Outrage as 200-year-old trees felled in Southend park

A pair of beech trees believed to be around 200 years old have been felled in Priory Park, Southend.

Visitors to the park were shocked to find the majestic trees had been chopped after the city council claimed they were diseased.

Residents have since disputed this and believe they should have been protected from the axe.

Marion Pearce, historian and author of Milton, Chalkwell and the Crowstone, said: “I have been disturbed to hear of the destruction of two mature beech trees in Priory Park.

“The beech trees are nearly 200 years old. They were majestic and cannot be replaced. They should be there for future generations. The trees appeared healthy, and not diseased. Even the tree stubs that are left show no signs of disease. There was no reason for them to be demolished.

“I have searched the council website, where notice is supposed to be given concerning trees. There is nothing there.”

Ms Pearce added: “It is a disgrace that such trees were destroyed. They should have been passed to future generations.”

Richard Longstaff, who runs the Once-Upon-a-Tree Southend Facebook page and is a newly-elected Green Party councillor for Leigh Ward, was also furious.

He said: “There really should be an independent panel made up of charitable organisations and every tree earmarked for removal should be put towards the panel.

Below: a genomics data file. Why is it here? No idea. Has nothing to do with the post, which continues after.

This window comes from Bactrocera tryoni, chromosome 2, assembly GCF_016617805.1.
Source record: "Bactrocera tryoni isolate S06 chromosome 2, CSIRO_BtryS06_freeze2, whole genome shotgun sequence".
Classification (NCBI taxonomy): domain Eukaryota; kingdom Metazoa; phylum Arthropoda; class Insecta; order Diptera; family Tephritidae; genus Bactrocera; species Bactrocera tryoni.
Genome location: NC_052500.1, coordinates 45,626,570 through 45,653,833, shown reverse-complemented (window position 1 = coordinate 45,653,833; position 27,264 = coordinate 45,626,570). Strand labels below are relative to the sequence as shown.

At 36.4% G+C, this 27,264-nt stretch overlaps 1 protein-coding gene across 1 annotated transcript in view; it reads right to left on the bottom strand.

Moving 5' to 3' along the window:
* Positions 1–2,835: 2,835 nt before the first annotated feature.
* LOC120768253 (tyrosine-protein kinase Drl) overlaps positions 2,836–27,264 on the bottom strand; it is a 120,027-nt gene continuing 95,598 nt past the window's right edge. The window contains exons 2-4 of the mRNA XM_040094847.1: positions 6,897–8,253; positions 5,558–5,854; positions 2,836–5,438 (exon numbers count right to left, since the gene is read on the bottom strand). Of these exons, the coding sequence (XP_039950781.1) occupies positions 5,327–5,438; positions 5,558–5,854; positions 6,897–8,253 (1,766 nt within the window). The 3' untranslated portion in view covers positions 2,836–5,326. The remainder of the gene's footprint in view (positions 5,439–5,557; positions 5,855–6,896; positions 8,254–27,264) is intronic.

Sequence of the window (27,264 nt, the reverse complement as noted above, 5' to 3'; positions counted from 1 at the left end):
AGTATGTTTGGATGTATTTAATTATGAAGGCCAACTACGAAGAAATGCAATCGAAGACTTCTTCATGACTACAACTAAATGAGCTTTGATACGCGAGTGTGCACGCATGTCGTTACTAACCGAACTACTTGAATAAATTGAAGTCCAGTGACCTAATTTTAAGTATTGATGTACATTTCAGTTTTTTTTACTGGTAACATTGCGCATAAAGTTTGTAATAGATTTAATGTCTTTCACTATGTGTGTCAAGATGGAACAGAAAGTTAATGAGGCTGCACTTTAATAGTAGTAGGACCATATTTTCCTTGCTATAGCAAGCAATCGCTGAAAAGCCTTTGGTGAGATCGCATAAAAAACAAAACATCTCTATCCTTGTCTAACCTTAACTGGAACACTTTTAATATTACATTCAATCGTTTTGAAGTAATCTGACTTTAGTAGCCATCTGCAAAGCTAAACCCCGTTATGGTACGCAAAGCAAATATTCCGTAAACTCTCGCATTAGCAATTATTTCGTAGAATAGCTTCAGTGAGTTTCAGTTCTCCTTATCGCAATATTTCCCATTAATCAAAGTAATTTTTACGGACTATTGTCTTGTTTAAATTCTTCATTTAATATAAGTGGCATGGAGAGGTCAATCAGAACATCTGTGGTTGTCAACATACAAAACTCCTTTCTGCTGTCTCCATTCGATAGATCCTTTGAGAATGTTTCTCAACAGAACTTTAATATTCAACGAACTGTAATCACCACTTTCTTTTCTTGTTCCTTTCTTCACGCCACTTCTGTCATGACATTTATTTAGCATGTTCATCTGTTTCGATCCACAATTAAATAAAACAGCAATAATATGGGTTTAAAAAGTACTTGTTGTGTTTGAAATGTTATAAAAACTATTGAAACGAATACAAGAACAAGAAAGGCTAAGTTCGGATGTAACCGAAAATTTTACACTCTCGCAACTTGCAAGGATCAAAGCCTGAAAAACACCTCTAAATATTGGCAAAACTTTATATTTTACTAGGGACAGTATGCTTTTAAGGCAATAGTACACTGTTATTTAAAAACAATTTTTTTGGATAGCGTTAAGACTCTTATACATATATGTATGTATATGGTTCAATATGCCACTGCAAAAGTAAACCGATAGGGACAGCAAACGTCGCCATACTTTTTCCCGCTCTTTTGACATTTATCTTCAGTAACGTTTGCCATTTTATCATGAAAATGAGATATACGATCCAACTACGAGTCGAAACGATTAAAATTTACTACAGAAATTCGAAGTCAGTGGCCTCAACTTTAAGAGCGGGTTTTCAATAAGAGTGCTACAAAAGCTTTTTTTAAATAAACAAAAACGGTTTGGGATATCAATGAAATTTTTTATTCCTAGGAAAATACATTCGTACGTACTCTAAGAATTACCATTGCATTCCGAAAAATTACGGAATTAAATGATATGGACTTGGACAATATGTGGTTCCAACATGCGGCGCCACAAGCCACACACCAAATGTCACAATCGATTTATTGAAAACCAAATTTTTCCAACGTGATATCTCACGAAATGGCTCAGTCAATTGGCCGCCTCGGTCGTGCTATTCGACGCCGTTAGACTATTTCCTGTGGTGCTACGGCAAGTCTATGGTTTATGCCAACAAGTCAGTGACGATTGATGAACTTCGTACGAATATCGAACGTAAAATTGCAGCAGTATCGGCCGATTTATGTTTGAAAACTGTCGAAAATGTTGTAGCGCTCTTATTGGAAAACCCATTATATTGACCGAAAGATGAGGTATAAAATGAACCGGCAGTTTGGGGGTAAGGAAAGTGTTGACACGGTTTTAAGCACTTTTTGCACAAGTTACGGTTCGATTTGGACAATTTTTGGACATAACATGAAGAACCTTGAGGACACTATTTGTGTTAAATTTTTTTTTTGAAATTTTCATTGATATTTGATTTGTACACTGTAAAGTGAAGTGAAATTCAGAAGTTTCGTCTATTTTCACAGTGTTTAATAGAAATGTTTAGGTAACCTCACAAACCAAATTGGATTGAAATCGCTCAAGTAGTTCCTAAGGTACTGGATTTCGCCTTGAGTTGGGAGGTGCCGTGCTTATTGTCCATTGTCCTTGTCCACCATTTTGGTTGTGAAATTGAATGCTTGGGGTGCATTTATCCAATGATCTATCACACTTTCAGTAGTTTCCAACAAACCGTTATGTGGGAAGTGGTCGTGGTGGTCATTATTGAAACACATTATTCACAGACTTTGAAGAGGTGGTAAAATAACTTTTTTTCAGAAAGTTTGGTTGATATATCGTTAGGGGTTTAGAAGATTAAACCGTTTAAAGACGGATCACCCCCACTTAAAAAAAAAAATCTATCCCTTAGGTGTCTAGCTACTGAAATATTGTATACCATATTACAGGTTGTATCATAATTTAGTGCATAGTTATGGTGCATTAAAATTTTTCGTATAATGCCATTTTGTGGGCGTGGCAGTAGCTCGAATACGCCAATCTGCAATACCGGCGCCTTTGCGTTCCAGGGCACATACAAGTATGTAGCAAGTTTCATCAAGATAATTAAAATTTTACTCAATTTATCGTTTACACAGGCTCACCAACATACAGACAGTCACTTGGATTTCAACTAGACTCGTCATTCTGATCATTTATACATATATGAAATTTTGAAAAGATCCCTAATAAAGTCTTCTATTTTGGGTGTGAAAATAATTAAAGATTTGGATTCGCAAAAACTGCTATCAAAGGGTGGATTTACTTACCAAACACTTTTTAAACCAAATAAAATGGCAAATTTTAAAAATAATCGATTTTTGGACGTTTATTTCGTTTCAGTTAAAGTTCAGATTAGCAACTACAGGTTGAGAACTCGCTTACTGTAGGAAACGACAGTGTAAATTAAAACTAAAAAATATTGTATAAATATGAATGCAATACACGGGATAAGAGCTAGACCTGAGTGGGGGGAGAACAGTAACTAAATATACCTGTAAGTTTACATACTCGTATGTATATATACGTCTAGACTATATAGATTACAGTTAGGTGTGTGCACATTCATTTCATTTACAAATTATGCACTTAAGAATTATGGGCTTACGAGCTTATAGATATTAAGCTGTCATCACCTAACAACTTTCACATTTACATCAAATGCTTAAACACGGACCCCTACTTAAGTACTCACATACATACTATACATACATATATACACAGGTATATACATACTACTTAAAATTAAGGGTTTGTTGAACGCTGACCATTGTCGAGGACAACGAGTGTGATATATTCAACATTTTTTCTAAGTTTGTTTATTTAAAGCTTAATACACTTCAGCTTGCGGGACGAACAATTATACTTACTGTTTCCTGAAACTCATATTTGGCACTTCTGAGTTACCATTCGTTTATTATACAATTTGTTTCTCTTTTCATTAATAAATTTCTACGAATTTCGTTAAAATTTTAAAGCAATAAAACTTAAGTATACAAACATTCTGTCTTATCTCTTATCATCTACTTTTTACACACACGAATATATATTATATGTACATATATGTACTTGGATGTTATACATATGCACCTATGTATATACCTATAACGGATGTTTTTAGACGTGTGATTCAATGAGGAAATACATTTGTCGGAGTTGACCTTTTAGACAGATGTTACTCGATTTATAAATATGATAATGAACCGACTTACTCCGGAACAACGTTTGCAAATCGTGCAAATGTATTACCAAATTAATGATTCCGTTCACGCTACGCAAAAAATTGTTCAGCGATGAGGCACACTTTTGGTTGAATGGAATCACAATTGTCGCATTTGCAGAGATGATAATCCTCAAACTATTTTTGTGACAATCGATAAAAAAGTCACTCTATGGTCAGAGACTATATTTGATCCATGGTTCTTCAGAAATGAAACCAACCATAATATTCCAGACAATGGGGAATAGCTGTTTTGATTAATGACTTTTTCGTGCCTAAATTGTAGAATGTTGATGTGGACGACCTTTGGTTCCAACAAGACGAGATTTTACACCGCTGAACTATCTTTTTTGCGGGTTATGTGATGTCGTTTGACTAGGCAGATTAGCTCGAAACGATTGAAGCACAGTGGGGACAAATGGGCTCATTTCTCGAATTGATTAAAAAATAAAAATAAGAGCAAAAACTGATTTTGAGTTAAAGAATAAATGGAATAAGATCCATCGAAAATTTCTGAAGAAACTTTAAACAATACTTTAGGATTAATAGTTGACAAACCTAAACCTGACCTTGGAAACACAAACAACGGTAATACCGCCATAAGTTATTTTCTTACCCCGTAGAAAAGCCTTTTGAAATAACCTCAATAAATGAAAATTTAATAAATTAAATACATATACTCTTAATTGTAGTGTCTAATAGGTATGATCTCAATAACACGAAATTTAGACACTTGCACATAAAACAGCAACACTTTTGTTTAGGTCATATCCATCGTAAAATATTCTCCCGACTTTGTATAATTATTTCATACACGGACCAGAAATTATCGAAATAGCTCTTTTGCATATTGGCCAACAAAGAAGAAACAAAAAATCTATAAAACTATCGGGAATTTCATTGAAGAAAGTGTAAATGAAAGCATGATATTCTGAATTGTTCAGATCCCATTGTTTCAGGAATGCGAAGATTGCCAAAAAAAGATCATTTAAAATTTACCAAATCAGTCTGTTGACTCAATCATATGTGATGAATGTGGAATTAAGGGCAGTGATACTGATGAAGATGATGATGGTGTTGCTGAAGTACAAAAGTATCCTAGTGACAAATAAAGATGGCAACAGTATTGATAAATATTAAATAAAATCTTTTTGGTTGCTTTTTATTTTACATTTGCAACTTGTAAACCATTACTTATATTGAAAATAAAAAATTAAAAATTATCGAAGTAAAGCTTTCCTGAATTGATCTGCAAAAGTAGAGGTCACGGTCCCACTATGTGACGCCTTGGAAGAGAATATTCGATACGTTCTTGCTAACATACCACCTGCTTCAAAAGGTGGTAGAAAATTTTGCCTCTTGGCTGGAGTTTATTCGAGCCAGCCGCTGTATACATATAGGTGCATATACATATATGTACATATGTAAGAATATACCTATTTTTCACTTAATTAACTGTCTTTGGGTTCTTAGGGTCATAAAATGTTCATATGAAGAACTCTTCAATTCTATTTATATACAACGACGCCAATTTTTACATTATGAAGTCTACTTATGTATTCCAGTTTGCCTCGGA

“They said the disease was in the root system but there are no visible signs of diseased roots. Those trees were immaculately healthy when you look at the cross section.”

Mr Longstaff added: “Those trees had to be at the least 150 years old. Priory Park is an ancient park. It’s an absolute travesty. People are utterly shocked.”

A council spokesman said: “The twin pair of copper beech trees located in Priory Park were removed in May on health and safety grounds.

This decision was not taken lightly and we had been monitoring the trees since 2012 when it was first noted that there was some dead bark at the base of the trunk. This developed into fungal fruiting bodies at the base of the tree.

When we come across a beech tree affected by this fungus we have no option but to remove the tree or trees on health and safety grounds. This is especially the case in places such as Priory Park where many visitors pass beneath the branches of these trees every day.”


Christine Sexton

Local Democracy Reporter